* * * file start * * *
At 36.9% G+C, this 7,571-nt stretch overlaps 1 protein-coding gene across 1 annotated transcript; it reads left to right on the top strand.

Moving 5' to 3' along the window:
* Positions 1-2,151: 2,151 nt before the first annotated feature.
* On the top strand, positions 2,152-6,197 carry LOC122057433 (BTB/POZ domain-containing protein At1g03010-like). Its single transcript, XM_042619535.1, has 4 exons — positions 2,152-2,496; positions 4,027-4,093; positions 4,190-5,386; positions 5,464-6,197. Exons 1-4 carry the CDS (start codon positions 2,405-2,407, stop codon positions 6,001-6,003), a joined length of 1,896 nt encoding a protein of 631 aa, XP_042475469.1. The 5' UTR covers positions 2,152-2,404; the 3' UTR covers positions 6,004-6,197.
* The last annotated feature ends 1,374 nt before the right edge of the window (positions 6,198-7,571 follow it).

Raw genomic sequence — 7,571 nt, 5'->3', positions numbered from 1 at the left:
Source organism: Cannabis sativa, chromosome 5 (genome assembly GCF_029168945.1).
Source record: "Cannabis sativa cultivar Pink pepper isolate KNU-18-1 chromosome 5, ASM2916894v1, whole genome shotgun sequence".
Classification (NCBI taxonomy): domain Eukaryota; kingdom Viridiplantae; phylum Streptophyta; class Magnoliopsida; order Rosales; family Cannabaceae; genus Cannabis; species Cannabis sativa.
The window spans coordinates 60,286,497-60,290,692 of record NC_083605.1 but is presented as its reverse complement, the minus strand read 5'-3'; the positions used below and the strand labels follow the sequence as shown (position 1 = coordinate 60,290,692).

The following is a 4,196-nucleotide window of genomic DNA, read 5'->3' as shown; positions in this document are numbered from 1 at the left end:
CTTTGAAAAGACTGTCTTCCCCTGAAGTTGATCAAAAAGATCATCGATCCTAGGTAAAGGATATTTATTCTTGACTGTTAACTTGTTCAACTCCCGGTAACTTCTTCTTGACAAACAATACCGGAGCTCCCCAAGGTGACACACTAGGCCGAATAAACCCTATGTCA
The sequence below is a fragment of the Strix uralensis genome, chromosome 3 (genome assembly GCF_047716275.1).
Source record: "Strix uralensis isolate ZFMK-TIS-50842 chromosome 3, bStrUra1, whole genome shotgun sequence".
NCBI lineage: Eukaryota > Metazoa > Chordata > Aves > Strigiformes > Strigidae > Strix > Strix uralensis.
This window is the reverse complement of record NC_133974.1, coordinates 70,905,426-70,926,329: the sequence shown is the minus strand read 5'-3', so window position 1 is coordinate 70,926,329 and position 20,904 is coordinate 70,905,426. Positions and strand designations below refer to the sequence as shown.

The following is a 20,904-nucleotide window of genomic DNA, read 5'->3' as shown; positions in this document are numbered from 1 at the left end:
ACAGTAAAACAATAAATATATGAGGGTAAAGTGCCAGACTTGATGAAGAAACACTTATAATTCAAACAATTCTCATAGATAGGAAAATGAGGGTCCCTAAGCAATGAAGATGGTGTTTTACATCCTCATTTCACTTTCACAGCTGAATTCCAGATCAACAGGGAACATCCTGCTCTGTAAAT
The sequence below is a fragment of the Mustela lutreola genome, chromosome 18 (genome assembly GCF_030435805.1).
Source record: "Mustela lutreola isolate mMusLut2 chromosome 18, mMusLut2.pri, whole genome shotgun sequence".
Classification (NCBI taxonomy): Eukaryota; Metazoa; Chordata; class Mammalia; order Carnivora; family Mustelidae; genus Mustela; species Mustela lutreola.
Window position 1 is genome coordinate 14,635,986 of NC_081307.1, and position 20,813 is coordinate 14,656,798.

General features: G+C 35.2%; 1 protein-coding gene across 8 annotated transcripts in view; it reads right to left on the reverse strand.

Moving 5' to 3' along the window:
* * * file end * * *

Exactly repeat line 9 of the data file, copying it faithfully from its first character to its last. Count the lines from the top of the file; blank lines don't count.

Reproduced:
Classification (NCBI taxonomy): domain Eukaryota; kingdom Viridiplantae; phylum Streptophyta; class Magnoliopsida; order Rosales; family Cannabaceae; genus Cannabis; species Cannabis sativa.